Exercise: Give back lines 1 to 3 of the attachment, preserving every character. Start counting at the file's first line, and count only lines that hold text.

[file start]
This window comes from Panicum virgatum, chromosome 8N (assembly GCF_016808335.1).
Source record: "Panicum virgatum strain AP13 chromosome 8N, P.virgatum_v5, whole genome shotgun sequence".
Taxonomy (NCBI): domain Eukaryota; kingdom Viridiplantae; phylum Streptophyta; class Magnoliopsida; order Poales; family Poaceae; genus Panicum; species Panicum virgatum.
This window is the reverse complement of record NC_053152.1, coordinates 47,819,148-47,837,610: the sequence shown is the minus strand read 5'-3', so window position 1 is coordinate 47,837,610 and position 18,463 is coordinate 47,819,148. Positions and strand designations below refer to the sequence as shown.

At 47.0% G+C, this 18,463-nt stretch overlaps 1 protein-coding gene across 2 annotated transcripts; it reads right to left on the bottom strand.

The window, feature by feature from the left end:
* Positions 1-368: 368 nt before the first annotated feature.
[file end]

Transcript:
This window comes from Panicum virgatum, chromosome 8N (assembly GCF_016808335.1).
Source record: "Panicum virgatum strain AP13 chromosome 8N, P.virgatum_v5, whole genome shotgun sequence".
Taxonomy (NCBI): domain Eukaryota; kingdom Viridiplantae; phylum Streptophyta; class Magnoliopsida; order Poales; family Poaceae; genus Panicum; species Panicum virgatum.